Western civilization's rise to global dominance is the single
most important historical phenomenon of the past five centuries.
All over the world, more and more people study at Western-style
universities, work for Western-style companies, vote for
Western-style governments, take Western medicines, wear Western
clothes, and play Western sports. Yet six hundred years ago the
petty kingdoms of Western Europe seemed like miserable backwaters,
ravaged by incessant war and pestilence. It was Ming China or
Ottoman Turkey that had the look of world civilizations. How did
the West overtake its Eastern rivals? And has the zenith of Western
power now passed?
In Civilization: The West and the Rest, acclaimed
historian Niall Ferguson argues that, beginning in the fifteenth
century, the West developed six powerful new concepts that the Rest
lacked: competition, science, the rule of law, modern medicine,
consumerism, and the work ethic. These were the 'killer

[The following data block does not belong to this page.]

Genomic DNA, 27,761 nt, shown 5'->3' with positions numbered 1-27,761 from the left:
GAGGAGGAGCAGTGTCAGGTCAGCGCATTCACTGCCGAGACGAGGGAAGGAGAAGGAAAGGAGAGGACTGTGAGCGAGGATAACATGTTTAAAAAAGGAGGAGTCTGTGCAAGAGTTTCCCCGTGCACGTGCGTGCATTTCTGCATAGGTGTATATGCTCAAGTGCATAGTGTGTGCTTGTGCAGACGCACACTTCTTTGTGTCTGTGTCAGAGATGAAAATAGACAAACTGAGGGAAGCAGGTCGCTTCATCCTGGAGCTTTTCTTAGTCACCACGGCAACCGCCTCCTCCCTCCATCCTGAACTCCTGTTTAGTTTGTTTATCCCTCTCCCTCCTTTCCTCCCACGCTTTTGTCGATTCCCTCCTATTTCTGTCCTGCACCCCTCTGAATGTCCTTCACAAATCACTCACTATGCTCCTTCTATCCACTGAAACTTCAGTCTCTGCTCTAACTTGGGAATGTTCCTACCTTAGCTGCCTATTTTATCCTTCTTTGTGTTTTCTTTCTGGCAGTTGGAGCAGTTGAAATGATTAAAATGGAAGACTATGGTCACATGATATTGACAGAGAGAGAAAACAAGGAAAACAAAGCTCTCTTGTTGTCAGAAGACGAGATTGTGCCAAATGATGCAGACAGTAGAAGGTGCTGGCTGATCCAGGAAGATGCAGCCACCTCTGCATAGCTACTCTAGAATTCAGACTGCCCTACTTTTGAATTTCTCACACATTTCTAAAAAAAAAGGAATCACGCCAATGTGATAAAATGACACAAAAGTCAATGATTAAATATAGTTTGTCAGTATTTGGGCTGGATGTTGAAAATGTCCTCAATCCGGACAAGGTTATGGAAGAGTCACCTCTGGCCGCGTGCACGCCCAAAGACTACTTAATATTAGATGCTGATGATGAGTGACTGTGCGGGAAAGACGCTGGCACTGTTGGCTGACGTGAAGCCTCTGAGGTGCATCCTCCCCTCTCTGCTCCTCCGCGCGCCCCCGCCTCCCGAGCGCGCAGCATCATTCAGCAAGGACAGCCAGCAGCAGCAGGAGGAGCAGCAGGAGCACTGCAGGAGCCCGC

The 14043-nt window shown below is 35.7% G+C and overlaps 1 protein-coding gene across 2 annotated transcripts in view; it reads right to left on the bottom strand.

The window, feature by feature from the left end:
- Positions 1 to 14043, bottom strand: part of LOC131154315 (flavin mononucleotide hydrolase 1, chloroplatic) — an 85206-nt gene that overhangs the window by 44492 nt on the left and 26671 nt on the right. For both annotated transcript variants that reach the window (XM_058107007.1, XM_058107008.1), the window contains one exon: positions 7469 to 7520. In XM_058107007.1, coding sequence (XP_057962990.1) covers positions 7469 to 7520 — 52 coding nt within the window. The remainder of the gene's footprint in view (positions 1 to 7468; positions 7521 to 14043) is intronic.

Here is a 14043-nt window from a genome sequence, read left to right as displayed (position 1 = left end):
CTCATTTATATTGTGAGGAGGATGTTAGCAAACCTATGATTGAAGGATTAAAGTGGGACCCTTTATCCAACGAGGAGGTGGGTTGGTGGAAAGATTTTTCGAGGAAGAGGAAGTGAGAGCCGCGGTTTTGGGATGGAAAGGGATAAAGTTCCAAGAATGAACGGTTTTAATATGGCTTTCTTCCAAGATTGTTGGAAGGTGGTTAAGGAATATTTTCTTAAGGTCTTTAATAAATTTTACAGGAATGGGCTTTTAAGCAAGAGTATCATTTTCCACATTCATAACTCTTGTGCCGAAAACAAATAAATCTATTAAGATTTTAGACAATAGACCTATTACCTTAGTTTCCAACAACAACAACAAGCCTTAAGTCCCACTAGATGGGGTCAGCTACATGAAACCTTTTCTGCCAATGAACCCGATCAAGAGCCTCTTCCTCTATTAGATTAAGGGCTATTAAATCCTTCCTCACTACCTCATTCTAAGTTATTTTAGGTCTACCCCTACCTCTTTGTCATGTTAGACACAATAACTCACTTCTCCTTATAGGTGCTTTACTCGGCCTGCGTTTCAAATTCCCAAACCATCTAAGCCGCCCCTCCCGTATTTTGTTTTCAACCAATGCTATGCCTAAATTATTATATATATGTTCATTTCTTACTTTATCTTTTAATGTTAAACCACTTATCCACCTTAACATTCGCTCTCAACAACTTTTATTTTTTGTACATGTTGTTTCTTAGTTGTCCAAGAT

applications' that allowed the West to leap ahead of the Rest;
opening global trade routes, exploiting new scientific knowledge,
evolving representative government, more than doubling life
expectancy, unleashing the industrial revolution, and hugely
increasing human productivity. Civilization shows exactly
how a dozen Western empires came to control three-fifths of mankind
and four-fifths of the world economy.
Yet now, Ferguson argues, the days of Western predominance are
numbered because the Rest have finally downloaded the six killer
apps the West once monopolized - while the West has literally lost
faith in itself.
Chronicling the rise and fall of empires alongside the clashes of
civilizations, Civilization recasts world history with
verve and wit. Boldly argued but also teeming with memorable
characters, this is Ferguson at his very best.